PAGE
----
Nitrogen fixation by cyanobacteria stimulates production in Baltic food webs
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Filamentous, nitrogen-fixing cyanobacteria form extensive summer blooms in the Baltic Sea. Their ability to fix dissolved N2 allows cyanobacteria to circumvent the general summer nitrogen limitation, while also generating a supply of novel bioavailable nitrogen for the food web. However, the fate of the nitrogen fixed by cyanobacteria remains unresolved, as does its importance for secondary production in the Baltic Sea. Here, we synthesize recent experimental and field studies providing strong empirical evidence that cyanobacterial nitrogen is efficiently assimilated and transferred in Baltic food webs via two major pathways: directly by grazing on fresh or decaying cyanobacteria and indirectly through the uptake by other phytoplankton and microbes of bioavailable nitrogen exuded from cyanobacterial cells. This information is an essential step toward guiding nutrient management to minimize noxious blooms without overly reducing secondary production, and ultimately most probably fish production in the Baltic Sea.
KeywordsDiazotrophic cyanobacteria Food webs Zooplankton grazing Secondary production Fish
Nitrogen-fixing cyanobacteria are natural to the Baltic Sea
Cyanobacterial blooms are well known in tropical oceans and in freshwater lakes around the world. They also occur in the Baltic Sea, one of the largest areas of brackish water in the world, where large blooms of filamentous cyanobacteria appear every summer (Wasmund 1997). These cyanobacteria fix dissolved N2 (diazotrophy), thus circumventing a general nitrogen limitation of the primary production (Granéli et al. 1990), and have been present in the Baltic Sea for c. 7000 years (Bianchi et al. 2000). The prevailing view is that the blooms are a nuisance at best and harmful at worst. Their nitrogen fixation adds large amounts of nitrogen exacerbating eutrophication in the system (Larsson et al. 2001; Gustafsson et al. 2013). Cyanobacterial blooms are often considered to have increased in frequency and magnitude in the Baltic Sea in recent decades (e.g., Kahru and Elmgren 2014). A sequence of events has been proposed to explain this: a higher nutrient load (both N and P) leading to increases in spring phytoplankton production (Gustafsson et al. 2012) and subsequently in sedimentation of organic material, leading to more widespread bottom anoxia in the Baltic (Conley et al. 2011). When sediments turn anoxic, they release stored P (Gunnars and Blomqvist 1997), the primary limiting nutrient for N-fixing cyanobacteria (Walve and Larsson 2007). Little consideration is usually given to conditions promoting control of the bloom initiation, whether by pelagic or benthic grazers.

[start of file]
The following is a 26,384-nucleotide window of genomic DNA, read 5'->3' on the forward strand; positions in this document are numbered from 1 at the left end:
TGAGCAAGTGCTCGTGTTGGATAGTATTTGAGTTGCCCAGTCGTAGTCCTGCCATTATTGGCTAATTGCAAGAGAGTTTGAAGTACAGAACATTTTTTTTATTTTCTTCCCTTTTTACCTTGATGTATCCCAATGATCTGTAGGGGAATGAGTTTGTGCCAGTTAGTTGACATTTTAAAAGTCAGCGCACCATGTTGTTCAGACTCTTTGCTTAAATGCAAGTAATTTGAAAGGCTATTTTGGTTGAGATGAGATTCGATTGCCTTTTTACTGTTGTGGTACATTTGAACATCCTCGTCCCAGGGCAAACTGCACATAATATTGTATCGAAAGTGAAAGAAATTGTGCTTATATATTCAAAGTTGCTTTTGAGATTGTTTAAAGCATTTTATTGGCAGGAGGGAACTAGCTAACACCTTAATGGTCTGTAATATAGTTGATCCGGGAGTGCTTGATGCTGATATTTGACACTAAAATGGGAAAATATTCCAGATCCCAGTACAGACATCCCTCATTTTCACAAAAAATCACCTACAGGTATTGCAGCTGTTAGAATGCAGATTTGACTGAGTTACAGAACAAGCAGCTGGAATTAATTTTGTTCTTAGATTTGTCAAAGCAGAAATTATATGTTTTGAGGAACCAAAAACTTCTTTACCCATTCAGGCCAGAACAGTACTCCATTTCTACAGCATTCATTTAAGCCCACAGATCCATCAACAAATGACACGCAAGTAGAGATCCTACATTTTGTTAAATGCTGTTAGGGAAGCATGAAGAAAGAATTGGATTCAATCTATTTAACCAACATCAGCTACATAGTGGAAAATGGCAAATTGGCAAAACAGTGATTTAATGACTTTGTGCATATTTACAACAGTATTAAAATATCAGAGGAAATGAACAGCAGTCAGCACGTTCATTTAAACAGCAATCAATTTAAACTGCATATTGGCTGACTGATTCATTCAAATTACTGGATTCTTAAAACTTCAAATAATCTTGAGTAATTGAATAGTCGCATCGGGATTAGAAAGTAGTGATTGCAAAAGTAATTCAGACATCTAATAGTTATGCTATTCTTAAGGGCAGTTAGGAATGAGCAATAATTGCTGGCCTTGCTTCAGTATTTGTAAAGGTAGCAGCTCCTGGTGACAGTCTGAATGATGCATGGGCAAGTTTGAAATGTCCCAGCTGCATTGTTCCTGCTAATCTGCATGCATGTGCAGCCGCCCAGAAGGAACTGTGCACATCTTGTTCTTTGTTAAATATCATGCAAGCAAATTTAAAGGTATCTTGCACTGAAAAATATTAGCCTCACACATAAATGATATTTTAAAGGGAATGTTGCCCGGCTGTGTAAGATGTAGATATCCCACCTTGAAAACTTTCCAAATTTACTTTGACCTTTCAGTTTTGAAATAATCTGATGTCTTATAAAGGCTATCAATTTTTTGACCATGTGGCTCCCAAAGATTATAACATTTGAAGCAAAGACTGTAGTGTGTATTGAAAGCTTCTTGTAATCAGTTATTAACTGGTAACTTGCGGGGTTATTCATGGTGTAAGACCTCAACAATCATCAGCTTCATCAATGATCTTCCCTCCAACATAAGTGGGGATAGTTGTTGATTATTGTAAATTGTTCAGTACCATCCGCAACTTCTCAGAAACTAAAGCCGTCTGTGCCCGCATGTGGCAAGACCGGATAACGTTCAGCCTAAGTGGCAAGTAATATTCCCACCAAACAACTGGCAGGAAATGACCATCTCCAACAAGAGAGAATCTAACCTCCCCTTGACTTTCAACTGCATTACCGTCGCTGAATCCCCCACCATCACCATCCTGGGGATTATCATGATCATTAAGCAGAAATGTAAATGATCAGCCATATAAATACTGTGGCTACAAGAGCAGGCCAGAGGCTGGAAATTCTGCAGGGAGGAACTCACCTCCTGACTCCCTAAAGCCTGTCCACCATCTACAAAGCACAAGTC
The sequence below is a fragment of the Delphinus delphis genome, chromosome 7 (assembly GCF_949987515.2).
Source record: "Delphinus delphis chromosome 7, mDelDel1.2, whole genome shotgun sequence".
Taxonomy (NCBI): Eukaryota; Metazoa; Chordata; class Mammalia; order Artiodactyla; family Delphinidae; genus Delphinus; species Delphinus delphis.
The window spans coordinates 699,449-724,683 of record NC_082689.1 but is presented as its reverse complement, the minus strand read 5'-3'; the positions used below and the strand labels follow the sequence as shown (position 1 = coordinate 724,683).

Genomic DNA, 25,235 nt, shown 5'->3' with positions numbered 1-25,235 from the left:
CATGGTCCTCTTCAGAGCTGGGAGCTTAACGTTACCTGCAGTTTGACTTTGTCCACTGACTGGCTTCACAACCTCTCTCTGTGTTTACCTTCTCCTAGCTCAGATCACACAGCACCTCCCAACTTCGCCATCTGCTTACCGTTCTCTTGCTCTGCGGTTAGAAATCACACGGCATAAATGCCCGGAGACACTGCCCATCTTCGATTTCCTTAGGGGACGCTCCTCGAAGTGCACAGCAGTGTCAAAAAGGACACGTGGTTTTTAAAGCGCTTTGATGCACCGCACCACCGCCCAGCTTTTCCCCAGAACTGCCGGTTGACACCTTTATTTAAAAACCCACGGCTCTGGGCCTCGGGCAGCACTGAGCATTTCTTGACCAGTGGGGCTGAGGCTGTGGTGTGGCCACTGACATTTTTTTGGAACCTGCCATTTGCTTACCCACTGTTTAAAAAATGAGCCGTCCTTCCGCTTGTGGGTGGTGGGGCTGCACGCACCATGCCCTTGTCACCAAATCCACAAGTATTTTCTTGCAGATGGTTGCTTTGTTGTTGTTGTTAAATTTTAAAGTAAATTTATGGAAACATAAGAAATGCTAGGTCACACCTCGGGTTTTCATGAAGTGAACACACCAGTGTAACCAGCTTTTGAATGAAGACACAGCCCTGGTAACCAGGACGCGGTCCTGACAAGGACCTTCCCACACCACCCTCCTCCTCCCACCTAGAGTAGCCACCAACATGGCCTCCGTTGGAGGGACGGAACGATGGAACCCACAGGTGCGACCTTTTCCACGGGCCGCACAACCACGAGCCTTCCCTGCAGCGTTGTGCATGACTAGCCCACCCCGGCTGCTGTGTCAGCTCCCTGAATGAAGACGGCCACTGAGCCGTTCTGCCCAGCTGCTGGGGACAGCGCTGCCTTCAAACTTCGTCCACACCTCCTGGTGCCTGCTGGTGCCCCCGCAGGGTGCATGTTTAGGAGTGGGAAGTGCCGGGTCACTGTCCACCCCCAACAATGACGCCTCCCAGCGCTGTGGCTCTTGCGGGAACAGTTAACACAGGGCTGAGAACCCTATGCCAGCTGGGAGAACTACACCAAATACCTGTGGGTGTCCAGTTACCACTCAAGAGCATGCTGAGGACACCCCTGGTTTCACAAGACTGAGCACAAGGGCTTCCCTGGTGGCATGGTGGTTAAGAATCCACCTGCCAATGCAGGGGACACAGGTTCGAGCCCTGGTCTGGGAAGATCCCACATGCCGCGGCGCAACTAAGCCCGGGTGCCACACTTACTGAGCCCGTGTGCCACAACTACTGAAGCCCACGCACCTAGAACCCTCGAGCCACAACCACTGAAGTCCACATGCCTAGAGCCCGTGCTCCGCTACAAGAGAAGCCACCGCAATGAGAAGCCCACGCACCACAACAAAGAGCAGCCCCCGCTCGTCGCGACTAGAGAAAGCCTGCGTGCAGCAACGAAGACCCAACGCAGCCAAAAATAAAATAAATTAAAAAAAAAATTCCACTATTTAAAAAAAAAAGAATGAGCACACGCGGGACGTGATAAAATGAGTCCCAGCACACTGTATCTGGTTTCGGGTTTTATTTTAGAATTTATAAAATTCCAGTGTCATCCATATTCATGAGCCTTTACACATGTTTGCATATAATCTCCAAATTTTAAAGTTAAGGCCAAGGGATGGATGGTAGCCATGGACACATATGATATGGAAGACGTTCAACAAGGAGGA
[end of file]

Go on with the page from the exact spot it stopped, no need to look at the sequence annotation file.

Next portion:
The filamentous diazotrophic cyanobacteria Nodularia spumigena Mertens, Aphanizomenon sp., and Dolichospermum (formerly Anabaena) spp. are the major components of cyanobacterial blooms in the Baltic Sea (Niemi 1979; Wasmund 1997). As most cyanobacteria, they produce numerous bioactive compounds and toxins (e.g., Sivonen and Jones 1999) and these bloom-forming cyanobacteria are therefore considered potentially harmful (Karjalainen et al. 2007). N. spumigena is usually of major concern, because it produces the hepatotoxin nodularin (Sivonen and Jones 1999), which makes up c. 90 % of cyano-hepatotoxins in the Baltic (Kankaanpää et al. 2009) and is detectable throughout the food web (e.g., Karjalainen et al. 2007). Baltic strains of Dolichospermum spp. produce microcystins, likewise hepatotoxins, whereas no such toxin has been reported in Baltic strains of Aphanizomenon (El-Shehawy et al. 2012).
Today, nutrient management decisions are based on the assumption that production of filamentous toxin-producing cyanobacteria cannot be efficiently utilized by grazers (Elmgren and Larsson 2001) and thus do not contribute to fish production (but see Hansson et al. 2007). Evidence is, however, accumulating that these cyanobacteria are eaten by many grazers, suspension-feeders, and deposit-feeders, often with beneficial effects on their growth and reproduction. In line with this, field studies show that organic matter and bioavailable nitrogen produced by these cyanobacteria are incorporated by pelagic, littoral, and benthic food webs (e.g., Rolff 2000; Karlson et al. 2014; Lesutiene et al. 2014), challenging the view that cyanobacteria do not contribute to secondary production. Moreover, grazing on toxic cyanobacteria is species-specific and influenced by many factors (e.g., toxin concentrations and availability of other prey), with concomitant feed-back effects on toxin production (Gorokhova and Engström-Öst 2009; Engström-Öst et al. 2011). Therefore, changes in the relative abundance of grazers may alter the composition and toxicity of the cyanobacterial assemblages. Also, benthic fauna may influence the initiation and species composition of the blooms, since Dolichospermum spp. and to some extent also N. spumigena depend on recruitment from benthic resting stages, akinetes, which are deposited in sediments after the bloom (Suikkanen et al. 2010) and can be affected by deposit-feeders (Karlson et al. 2012).